A trauma is any event that’s deeply upsetting, scary, or harmful. It can cause you to fear for your life or safety. Things like abuse, violence, sexual violence, accidents, or natural disasters can be traumas. So can becoming homeless, losing a parent, or having a serious illness.
Here’s how to help handle the stress, get support, and find ways to cope.
How Can Trauma Affect People?
Trauma can affect your sense of safety and trust. After a trauma, people can still feel tense, scared, alone, sad, angry, or guilty. They may think they’re to blame for what happened. Some people have low self-esteem or deep grief.
Trauma also can affect mood, behavior, and sleep. Some people act grumpy and can become depressed. They may get in trouble more often or do worse in school. They also may have new fears or trouble sleeping. Some people have upsetting memories called flashbacks. Often, people avoid things that remind them of what they’ve been through.
After a trauma, some people share how they feel. But others keep things to themselves. They may try to hide their emotion or push it out of their minds. They may think others expect them to “get over it.” Some people just don’t have words for their feelings.
What Are the Long-Term Effects?
The emotional effects of a trauma can last a long time. Sometimes people react in ways that cause more stress or self-harm, like cutting, running away, or abusing drugs and alcohol. It can be hard to move on.
For some people, trauma can lead to a mental health condition called post-traumatic stress disorder (PTSD). This is a type of stress that's so intense it overwhelms the ability to cope.
How Can I Get Help After a Trauma?
If you’ve been through a trauma, here are things you can do:
Talk to an adult you trust. Don't ignore a big problem, hoping it will go away. Reach out to someone who will listen and care, like a parent, school counselor, therapist, religious leader, teacher, or coach. Tell the person what you’ve been through.
Get treatment for trauma. Ask an adult or your doctor to recommend a therapist. Going to therapy can help you cope with what you’ve experienced. It can also help you discover strengths you never knew you had.
Take things step by step. Make small goals (“I’ll get a little fresh air today and go on a short walk.”). And break big goals down into manageable chunks (“I want to pass this class even though I missed a lot of assignments. I’ll turn in two and ask my teacher how to move forward.”). You're less likely to feel overwhelmed, and taking charge of small things can help you feel better. Don't give up.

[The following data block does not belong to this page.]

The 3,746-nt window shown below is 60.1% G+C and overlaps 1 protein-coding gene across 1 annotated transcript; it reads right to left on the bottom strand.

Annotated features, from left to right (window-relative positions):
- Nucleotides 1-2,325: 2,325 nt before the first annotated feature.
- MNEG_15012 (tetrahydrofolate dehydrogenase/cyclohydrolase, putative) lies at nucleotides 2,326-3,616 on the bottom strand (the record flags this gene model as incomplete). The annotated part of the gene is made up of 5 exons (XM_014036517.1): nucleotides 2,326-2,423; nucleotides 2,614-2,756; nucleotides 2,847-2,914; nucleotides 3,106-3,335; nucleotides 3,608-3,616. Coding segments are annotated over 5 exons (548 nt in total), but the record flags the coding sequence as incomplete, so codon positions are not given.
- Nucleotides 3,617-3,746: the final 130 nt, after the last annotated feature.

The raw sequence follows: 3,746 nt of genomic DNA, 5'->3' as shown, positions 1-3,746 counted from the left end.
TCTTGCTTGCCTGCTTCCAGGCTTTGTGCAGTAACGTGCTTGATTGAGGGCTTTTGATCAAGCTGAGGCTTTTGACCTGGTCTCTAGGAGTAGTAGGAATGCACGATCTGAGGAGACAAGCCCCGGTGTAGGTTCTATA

Practice ways to relax. Look for things you can do to ease tension and feel less stressed. You may have to try a few to see what works for you. Here are some examples:
Breathing exercises. Make time every day to take a few slow breaths. If you can, make the exhale just a bit longer than the inhale. Try this: Breathe in while you count to 3. Breathe out while you count to 5. Take 3 or 4 breaths like this. It seems so simple, but it has a powerful benefit: calming your body, which can make it easier to quiet scared or worried thoughts. The benefit adds up, so practice it often.
Mindfulness. Learn to train your brain to pay attention to everyday things like eating and walking. This can help you feel less tension and concentrate better on stuff like homework. Also, try focusing on items in the room to help distract you from negative thoughts or memories of the trauma. Find 5 things you can see, 4 things you can hear, 3 things you can feel, 2 things you can smell, and 1 thing you can taste.
Yoga. Yoga can help you relax your muscles and feel less tense. Yoga poses also allow you to focus on your breathing and increase your confidence as you see your balance and flexibility improving.
Meditation. Meditating for just a few minutes a day can help you feel centered, balanced, and more in control — even during the times when you're not actually meditating. You can find many meditation exercises online. You can also find a quiet place, put on some peaceful music, close your eyes, and listen to your breathing or count down slowly from 50 to 1.
Do things that you enjoy. Trauma can make it harder to feel the positive emotions that naturally help you recharge. Try to play (reach out to a friend), laugh (watch some funny videos), enjoy nature, make music or art, or cook. These activities can reduce stress and build your resilience (being able to bounce back from tough times).
Help others. To focus on something other than what you’ve been through, consider volunteering. Helping someone else can make you feel good. Check out places like animal shelters, hospitals, nursing homes, and community gardens. Or offer to help neighbors cut their grass or walk their dog.
Know that you can do this. Believe in yourself. Everyone has the ability to adapt and grow, even with difficult challenges. It takes patience and effort, and there are people who will help you.
When Should I Get Help Right Away?
It’s normal to feel sad or depressed after a trauma. Get help right away if you think you might hurt yourself or someone else. You can go to the ER, call 911, call your doctor’s emergency line, or reach out to a confidential helpline: